If you’ve ever thought that temporary workers cost less than full-time workers on a daily basis — think again. Studies show that it generally costs the same or just slightly less to hire temporary employees compared to bringing on a full-time worker. Essentially, when you use temporary workers, you’re paying a premium to have help available when you need it.
The rate you pay temporary workers is composed of many elements. Your company does not assume the costs or the responsibilities of providing and coordinating the benefits program for temporary employees. All your company has to do is pay the employment agency for the services used. The temporary agency, in turn, will pay the temporary workers’ wages and benefits.
While it’s convenient not to have to deal with paperwork for temporary employees, you pay for that simplicity — part of the bill for a temporary worker goes to cover the temporary agency’s administrative costs. The temporary employee receives only a portion of what you’re charged for their services. The markup over wages paid to the temp worker depends on the assignment, job specialty, experience required, and any other special requirements stipulated by the company. Markups can range from as low as 25 percent to as high as 100 percent — or higher! For higher volumes of jobs involving lots of workers, agencies may discount their standard markup. In cases where a single, very specialized worker in high demand is needed, businesses can expect to pay a higher markup.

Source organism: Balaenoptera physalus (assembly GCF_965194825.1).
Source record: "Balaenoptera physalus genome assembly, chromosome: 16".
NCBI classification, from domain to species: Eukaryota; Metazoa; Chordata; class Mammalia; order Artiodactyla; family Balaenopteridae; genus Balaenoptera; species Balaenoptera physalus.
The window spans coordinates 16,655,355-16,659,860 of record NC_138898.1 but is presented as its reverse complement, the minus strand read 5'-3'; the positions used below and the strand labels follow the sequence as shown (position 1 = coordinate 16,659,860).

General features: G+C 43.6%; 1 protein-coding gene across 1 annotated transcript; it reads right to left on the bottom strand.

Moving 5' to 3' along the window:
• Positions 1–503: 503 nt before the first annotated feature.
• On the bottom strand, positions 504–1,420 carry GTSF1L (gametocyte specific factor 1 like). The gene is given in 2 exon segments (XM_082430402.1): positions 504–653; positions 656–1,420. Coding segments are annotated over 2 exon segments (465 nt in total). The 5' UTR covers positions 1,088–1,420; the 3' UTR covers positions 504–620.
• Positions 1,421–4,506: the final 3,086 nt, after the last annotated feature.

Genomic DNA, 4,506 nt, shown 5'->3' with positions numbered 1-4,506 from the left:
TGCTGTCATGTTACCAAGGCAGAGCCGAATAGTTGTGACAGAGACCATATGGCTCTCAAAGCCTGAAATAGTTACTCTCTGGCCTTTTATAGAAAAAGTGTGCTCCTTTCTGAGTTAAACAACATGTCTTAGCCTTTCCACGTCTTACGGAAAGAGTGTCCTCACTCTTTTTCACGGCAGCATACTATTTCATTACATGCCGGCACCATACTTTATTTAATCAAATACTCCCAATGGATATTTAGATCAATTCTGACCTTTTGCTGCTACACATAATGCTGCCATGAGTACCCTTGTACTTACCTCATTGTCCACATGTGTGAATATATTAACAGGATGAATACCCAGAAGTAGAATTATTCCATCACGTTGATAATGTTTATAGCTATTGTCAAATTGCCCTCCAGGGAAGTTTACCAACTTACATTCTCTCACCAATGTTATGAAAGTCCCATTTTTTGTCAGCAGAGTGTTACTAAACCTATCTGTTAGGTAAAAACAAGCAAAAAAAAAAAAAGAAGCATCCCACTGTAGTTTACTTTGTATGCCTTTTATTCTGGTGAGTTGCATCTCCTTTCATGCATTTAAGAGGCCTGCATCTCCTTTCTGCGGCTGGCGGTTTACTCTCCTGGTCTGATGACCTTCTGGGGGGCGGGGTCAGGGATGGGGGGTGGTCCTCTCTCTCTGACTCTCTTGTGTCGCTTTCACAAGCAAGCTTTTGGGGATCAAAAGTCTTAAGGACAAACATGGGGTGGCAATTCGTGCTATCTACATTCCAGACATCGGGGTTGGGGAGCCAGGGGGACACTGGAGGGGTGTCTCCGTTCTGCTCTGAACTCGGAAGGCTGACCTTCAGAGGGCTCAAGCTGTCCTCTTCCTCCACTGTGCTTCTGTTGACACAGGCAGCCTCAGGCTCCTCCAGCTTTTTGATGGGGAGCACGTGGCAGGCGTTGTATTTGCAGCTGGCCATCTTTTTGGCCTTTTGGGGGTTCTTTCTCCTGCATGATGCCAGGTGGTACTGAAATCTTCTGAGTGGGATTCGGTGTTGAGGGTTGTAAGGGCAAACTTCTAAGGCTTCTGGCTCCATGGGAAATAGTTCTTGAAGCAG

How much markup is too much? Every agency is a bit different. Work location can make a big difference. In large metropolitan areas, where the cost of living is higher, expect to pay higher prices for qualified workers.
To get an idea of what you’re paying for (besides the temporary worker’s time), take a look at the administrative and human resource costs typically assumed by a temporary agency:
- Skills testing
- Reference verification
- Payroll expenses and paperwork
- All withholding taxes
- Payroll taxes
- Unemployment insurance
- Workers’ compensation insurance.
Some agencies also provide a range of benefits for their workers. The scope and size of the benefits package often depends on the level of work done, the demand for the type of work involved, and the employee’s length of service. Some temporary agencies pay bonuses to good workers, ranging from cash to increased benefits, trips, and other awards.
If it seems as if you’re paying a lot for temporary help, remember: the lowest prices do not always deliver the best workers. Besides price, the customer service capabilities of the temporary employment agencies in your market should be strongly considered. How they handle your orders, screen prospective workers for you, and provide feedback on each assignment will provide additional value to your company. It’s also important to note how responsive the agency will be if an on-the-job problem arises. It’s worth it to pay a little bit more to an agency that’s well organized and always delivers the type of help you want.
Of course, the strongest factor to consider when deciding whether to pay for bringing in a temp is how much will your business suffer if the work goes undone or the position remains vacant? If the cost-benefit tradeoff is right, you should explore the temp option.
If you do decide to hire a temp, you can ensure the success of their efforts by bringing them on under a clear job description and with a clear direction for their management. Read How to Manage a Staff of Temporary Workers for additional ways to structure your temporary workforce for success.